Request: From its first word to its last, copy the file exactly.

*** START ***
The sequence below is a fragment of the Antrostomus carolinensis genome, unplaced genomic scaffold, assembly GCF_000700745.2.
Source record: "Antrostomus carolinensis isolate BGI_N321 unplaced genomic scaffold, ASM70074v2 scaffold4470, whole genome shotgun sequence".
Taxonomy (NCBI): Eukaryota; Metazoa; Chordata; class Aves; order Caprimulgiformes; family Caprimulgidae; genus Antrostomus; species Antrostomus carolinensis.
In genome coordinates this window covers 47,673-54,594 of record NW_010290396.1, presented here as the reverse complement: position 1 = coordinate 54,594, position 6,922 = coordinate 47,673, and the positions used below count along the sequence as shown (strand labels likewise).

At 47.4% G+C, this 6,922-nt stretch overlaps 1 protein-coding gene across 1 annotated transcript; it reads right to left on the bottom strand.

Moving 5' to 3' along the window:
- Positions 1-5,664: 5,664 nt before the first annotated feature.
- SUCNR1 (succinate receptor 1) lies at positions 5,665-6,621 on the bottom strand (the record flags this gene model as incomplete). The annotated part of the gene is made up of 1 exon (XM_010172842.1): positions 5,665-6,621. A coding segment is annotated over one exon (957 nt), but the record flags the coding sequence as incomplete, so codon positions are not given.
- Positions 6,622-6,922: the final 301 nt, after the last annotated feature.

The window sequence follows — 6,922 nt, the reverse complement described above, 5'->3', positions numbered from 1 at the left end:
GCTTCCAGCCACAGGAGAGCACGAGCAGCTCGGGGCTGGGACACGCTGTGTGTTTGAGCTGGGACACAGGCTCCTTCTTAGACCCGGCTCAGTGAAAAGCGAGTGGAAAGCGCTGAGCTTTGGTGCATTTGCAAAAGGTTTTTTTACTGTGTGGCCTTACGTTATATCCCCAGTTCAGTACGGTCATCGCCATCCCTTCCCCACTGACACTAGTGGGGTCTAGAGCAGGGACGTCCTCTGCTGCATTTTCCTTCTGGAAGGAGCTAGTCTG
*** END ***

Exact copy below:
The sequence below is a fragment of the Antrostomus carolinensis genome, unplaced genomic scaffold, assembly GCF_000700745.2.
Source record: "Antrostomus carolinensis isolate BGI_N321 unplaced genomic scaffold, ASM70074v2 scaffold4470, whole genome shotgun sequence".
Taxonomy (NCBI): Eukaryota; Metazoa; Chordata; class Aves; order Caprimulgiformes; family Caprimulgidae; genus Antrostomus; species Antrostomus carolinensis.
In genome coordinates this window covers 47,673-54,594 of record NW_010290396.1, presented here as the reverse complement: position 1 = coordinate 54,594, position 6,922 = coordinate 47,673, and the positions used below count along the sequence as shown (strand labels likewise).

At 47.4% G+C, this 6,922-nt stretch overlaps 1 protein-coding gene across 1 annotated transcript; it reads right to left on the bottom strand.

Moving 5' to 3' along the window:
- Positions 1-5,664: 5,664 nt before the first annotated feature.
- SUCNR1 (succinate receptor 1) lies at positions 5,665-6,621 on the bottom strand (the record flags this gene model as incomplete). The annotated part of the gene is made up of 1 exon (XM_010172842.1): positions 5,665-6,621. A coding segment is annotated over one exon (957 nt), but the record flags the coding sequence as incomplete, so codon positions are not given.
- Positions 6,622-6,922: the final 301 nt, after the last annotated feature.

The window sequence follows — 6,922 nt, the reverse complement described above, 5'->3', positions numbered from 1 at the left end:
GCTTCCAGCCACAGGAGAGCACGAGCAGCTCGGGGCTGGGACACGCTGTGTGTTTGAGCTGGGACACAGGCTCCTTCTTAGACCCGGCTCAGTGAAAAGCGAGTGGAAAGCGCTGAGCTTTGGTGCATTTGCAAAAGGTTTTTTTACTGTGTGGCCTTACGTTATATCCCCAGTTCAGTACGGTCATCGCCATCCCTTCCCCACTGACACTAGTGGGGTCTAGAGCAGGGACGTCCTCTGCTGCATTTTCCTTCTGGAAGGAGCTAGTCTG